Christmas in the Blogosphere


There are some outstanding blog posts out there this year, celebrating the meaning of Christmas in many different ways.

Archbishop Cranmer has a glorious little meditation called ‘Behold Your God’. Here’s an excerpt:

God became flesh.

What a wonder!

And His parents weren’t invited to the palace in a chauffeur-driven chariot to dine with the great and the good. They weren’t lauded by the media, honoured by the local synagogue or awarded the OBE for services to messianic propagation. She carried on cooking and cleaning and he banged nails into wood, while the Son of God did what little boys do in space and time: they eat, grow, learn, laugh and cry. The Word became flesh and played with his mates. He got things wrong and grazed his knees, like all little boys. He made things and broke them; He built things and knocked them down; He changed things, because things had to change.

Please do read the rest here. Oh, and I stole the picture from him too.

The good archbishop is on a roll, by the way. His previous post was called ‘Christmas means anything but peace on earth’. Again, here’s an excerpt:

In the Hebrew, Isaiah’s ‘Prince of Peace’ is sar shalom. Sar is better translated as ruler or leader, and shalom means far more than just peace of mind or a cease-fire between enemies. It is the binding together of God, humans, and all creation in justice, fulfillment, and delight. For mankind, shalom means a deep flourishing and wholeness wrapped in the love of God.

Prince of Peace works nicely as a piece of alliteration, but fails to convey the full meaning. Jesus is not the ‘peaceful ruler’. Instead he is the ruler of shalom, restoring and making good the relationship between us and God. Charles Wesley understood this when he wrote ‘Peace on earth and mercy mild (which results in) God and sinners reconciled’. For it is in God’s mercy through Christ that we find our salvation and purpose.

Read the rest here.

Over at Psephizo, Ian Paul has been running an excellent series of posts examining traditional details of the Christmas story in light of what the texts actually say. Check out ‘Did Luke Get the Date of Jesus’ Birth Wrong?‘, ‘Challenging Christmas Traditions (i)‘, ‘Challenging Christmas Traditions (ii)‘, and ‘Jesus Really Wasn’t Born in a Stable‘. Note that Ian is not challenging the truth of the biblical narratives; he’s just giving a close examination to what they actually say, as compared with the way the story is often told.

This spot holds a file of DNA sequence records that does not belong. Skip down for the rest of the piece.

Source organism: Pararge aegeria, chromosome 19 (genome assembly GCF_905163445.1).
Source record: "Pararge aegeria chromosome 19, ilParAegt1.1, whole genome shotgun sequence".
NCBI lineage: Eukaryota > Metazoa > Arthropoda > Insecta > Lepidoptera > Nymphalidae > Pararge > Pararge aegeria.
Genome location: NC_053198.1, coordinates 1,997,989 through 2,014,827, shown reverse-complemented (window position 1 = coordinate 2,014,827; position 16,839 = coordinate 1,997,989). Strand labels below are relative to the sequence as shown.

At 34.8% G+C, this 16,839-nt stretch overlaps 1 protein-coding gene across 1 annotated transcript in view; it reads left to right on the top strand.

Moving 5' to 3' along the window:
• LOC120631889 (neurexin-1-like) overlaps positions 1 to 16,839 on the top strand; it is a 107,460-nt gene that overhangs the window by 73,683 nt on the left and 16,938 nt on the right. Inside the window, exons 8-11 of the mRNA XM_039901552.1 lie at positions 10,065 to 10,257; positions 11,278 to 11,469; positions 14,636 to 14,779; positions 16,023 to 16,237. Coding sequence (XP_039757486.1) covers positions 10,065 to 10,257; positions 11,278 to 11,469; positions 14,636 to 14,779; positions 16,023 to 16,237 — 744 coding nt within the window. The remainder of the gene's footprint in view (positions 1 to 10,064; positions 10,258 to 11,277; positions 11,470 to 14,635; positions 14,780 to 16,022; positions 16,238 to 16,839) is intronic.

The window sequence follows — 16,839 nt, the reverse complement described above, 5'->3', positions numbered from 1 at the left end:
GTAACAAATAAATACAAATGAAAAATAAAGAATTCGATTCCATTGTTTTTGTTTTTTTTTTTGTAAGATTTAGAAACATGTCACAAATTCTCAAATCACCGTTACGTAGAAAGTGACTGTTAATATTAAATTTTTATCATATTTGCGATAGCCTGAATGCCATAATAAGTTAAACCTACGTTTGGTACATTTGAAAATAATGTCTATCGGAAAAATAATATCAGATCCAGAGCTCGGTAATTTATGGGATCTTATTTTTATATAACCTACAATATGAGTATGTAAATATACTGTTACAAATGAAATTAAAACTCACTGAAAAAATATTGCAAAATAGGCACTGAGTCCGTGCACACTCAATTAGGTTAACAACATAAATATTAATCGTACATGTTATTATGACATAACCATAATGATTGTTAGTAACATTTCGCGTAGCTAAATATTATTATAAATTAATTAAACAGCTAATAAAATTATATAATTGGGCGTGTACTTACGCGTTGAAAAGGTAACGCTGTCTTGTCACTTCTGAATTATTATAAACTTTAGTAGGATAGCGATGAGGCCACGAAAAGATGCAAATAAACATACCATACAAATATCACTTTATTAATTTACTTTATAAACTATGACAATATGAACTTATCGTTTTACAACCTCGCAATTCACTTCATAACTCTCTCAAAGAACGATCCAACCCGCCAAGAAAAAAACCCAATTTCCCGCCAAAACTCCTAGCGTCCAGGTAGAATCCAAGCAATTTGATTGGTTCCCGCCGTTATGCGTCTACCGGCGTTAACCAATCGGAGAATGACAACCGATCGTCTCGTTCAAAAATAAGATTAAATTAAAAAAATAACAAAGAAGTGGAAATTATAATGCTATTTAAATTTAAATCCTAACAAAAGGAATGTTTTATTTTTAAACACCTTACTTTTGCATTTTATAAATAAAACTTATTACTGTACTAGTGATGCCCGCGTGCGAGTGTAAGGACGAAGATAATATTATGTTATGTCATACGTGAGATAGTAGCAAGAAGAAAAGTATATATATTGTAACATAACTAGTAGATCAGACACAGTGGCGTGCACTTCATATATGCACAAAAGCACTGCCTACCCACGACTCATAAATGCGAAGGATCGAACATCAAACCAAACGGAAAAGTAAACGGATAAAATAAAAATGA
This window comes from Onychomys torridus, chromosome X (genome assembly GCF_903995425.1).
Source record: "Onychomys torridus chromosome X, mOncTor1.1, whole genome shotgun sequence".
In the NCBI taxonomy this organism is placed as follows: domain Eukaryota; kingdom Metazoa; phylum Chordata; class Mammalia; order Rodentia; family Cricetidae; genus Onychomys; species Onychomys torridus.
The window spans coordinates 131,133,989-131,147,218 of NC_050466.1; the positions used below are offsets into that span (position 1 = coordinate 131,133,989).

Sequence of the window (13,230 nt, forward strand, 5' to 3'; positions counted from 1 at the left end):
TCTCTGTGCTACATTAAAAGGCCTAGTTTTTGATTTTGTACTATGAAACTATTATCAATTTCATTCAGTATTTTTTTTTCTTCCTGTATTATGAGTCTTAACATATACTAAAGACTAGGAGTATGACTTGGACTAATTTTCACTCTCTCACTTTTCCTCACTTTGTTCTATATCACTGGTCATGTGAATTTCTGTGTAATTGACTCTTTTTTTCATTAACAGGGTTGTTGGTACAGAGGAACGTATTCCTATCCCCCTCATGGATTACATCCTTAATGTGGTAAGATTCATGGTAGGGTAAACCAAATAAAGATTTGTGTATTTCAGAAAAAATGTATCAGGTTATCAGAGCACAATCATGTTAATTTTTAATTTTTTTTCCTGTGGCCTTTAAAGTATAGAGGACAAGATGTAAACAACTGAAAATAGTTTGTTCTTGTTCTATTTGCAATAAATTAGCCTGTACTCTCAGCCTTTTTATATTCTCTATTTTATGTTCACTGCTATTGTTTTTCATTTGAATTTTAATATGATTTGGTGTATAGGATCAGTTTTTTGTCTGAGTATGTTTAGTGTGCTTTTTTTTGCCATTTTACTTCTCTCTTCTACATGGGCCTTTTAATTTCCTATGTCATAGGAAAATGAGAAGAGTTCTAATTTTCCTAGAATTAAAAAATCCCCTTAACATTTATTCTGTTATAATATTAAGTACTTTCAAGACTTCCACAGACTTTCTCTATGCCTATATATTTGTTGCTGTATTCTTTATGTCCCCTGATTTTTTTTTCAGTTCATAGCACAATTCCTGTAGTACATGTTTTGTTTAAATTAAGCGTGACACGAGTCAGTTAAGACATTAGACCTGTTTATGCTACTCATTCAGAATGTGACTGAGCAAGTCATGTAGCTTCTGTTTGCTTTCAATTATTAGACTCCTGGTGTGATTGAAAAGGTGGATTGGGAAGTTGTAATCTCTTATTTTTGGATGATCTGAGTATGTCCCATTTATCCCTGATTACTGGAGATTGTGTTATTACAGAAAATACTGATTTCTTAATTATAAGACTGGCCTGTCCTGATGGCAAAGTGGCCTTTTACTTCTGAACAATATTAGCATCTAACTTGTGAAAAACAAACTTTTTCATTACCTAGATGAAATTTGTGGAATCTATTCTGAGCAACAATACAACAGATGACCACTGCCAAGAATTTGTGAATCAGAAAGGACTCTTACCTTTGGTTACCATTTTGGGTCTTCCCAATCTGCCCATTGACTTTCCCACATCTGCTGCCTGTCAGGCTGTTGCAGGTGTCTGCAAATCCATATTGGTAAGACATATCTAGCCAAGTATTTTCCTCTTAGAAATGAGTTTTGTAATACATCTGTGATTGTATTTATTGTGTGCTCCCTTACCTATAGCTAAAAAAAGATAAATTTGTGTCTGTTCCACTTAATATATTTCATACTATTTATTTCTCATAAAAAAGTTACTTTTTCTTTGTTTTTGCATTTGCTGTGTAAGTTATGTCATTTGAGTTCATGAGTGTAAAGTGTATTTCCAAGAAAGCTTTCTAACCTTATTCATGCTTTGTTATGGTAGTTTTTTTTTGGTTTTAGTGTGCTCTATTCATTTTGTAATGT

Over at ‘Anglican Down Under’, Peter Carrell (who is not preaching this Christmas) gives us some thoughts on what he might say if he was, in ‘What I Would Preach This Christmas’.

Somewhere in my hypothetical sermon I think I would be mentioning that this Christmas the message of Jesus Christ is a little, perhaps even a lot harder to preach because this past year has been a very, very bad year for religion.

The violence and hatred expressed murderously in the name of one or two religions makes it harder for all religions to communicate their message. That some atheists in the 20th century murdered millions in the name of atheistic anti-religions such as Marxist-Leninism is a pretty bleak counter to those who wonder why any religion should be taken seriously when in the name of religion children are being beheaded in front of their parents, girls are being kidnapped, both girls and adult women are being sold into slavery and forced marriage. The list goes on and in 2014 has been viciously horrible.

There is something deeply wrong with religion in general when religious reasons are proffered for ill-treatment of fellow human beings, especially the most powerless in the face of men with guns: children and women. Could 2015 be a year when religious leaders start talking to one another and uniting in condemnation of humanity’s inhumanity to one another?

Yet the dark religious clouds hovering over Christmas this year highlight the beacon of light which shines from the manger in the stable. That light is the light of the world, born in miserable circumstances to bring light and life to the whole world, to every man, woman, and child.